by Paul Jacob
Sundry censors among the party now in power in Congress — those ardent foes of the Culture of Corruption — are eager to "solve" the problem of telecommunicated "hate speech." You know, like conservative talk radio and stuff.
Democratic Representatives John Dingell and Ed Markey are particularly concerned about broadcasting that is overly negative about things. Dingell chairs the Committee on Energy and Commerce, Markey chairs its Subcommittee on Telecommunications and the Internet. They want the National Telecommunications & Information Administration to focus on "uses by broadcast facilities licensed on behalf of the public by the FCC, and whether such uses convey messages of bigotry or hatred, creating a climate of fear and inciting individuals to commit hate crimes."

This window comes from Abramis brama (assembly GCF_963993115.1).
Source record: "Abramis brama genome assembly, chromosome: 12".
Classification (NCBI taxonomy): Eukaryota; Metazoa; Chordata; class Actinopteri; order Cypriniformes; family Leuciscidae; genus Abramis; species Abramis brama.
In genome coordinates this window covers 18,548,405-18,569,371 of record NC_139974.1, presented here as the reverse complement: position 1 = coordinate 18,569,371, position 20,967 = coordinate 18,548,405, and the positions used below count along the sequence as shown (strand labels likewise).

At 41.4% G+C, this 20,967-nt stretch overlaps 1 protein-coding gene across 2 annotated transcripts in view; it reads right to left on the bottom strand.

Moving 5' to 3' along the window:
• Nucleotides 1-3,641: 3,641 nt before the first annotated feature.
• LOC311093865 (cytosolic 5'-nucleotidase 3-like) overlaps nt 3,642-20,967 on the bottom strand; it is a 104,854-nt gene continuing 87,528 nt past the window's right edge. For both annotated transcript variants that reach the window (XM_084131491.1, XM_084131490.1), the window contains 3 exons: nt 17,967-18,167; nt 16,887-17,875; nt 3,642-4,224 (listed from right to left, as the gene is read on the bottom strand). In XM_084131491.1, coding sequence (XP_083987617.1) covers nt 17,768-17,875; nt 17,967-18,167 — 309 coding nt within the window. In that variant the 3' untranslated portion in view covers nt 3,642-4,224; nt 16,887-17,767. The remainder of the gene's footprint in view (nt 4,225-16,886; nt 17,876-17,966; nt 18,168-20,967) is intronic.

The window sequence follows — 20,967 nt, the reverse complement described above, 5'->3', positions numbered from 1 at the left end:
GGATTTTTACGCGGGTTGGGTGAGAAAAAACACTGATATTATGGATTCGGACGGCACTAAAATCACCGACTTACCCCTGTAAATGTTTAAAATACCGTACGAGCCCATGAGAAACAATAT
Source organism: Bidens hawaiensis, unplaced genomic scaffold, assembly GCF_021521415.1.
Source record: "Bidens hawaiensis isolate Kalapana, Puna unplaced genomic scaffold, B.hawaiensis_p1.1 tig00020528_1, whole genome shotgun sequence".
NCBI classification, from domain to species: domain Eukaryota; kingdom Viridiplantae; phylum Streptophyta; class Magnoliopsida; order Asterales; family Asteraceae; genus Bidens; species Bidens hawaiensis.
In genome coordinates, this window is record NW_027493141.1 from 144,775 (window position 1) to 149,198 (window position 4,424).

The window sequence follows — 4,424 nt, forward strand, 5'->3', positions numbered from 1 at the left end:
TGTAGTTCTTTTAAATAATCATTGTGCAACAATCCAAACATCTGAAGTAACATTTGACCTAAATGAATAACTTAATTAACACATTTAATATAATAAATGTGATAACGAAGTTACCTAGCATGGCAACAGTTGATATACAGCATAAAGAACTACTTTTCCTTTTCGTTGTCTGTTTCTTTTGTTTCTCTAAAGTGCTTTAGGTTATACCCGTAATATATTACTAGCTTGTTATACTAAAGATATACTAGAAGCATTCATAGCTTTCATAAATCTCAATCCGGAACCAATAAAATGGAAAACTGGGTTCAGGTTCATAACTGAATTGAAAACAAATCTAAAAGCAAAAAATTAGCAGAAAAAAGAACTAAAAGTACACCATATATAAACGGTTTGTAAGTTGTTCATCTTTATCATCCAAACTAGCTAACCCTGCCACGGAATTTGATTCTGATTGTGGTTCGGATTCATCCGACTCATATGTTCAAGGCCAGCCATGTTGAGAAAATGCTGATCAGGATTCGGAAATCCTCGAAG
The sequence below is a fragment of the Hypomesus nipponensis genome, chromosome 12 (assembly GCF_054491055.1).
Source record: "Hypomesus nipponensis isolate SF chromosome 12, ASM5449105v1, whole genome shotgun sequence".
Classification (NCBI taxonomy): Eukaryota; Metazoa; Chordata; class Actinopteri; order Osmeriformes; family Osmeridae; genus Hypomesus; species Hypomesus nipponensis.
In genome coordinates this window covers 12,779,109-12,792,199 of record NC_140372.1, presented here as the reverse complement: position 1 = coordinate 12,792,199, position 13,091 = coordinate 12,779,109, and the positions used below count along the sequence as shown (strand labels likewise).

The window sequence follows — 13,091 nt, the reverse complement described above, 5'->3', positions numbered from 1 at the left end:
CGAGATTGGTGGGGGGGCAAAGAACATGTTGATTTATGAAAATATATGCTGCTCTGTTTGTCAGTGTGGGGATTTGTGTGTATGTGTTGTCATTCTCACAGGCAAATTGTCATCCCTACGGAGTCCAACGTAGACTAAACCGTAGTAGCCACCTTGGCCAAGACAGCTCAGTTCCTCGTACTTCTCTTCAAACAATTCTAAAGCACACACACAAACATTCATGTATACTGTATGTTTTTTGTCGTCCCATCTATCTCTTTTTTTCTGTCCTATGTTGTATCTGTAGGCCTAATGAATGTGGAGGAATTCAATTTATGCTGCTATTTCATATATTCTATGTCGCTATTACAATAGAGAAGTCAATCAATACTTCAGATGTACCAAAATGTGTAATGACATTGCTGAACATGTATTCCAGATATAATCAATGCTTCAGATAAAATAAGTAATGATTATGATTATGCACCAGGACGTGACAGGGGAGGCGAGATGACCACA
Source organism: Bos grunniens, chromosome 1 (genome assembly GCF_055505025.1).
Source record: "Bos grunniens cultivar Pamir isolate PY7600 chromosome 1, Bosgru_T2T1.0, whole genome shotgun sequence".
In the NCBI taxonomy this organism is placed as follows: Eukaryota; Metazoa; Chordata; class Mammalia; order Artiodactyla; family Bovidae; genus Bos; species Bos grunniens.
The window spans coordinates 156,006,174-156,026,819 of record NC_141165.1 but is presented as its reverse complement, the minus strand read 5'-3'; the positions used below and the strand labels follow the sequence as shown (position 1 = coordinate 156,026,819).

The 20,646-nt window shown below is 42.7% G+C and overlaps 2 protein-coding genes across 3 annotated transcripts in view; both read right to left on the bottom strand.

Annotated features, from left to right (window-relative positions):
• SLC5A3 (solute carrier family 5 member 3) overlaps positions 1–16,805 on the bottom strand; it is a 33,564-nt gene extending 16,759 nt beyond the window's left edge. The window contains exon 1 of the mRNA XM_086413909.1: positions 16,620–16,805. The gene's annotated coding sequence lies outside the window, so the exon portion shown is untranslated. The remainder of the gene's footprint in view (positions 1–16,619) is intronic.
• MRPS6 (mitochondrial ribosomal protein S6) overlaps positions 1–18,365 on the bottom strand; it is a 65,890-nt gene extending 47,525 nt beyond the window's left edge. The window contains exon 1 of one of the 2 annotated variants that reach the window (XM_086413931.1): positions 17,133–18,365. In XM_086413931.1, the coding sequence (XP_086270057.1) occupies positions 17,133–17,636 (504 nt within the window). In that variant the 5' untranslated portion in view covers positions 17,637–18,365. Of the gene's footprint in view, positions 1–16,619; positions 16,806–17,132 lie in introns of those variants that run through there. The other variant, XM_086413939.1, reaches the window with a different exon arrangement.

Um, gee, what would be the point of such an inquiry? Could it be to use the government's licensing power to somehow hamper political speech that Dingell and Markey happen to dislike?
Now, of course, speech can be offensive. Speech can foster anger and ill will.
But that's not the same as speech that directly incites violence, like telling listeners to assault somebody. And if all wrongheaded speech is outlawed . . . or all speech that makes us uncomfortable is outlawed . . . or all speech that somebody might use to rationalize bad deeds is outlawed . . . all so-called "climate-creating" speech . . . Well, what speech is one still free to make? The speech on how to make chocolate-chip cookies?
Paul Jacob's "Common Sense" is published by the Sam Adams Alliance. Their website can be visited at www.samadamsalliance.org.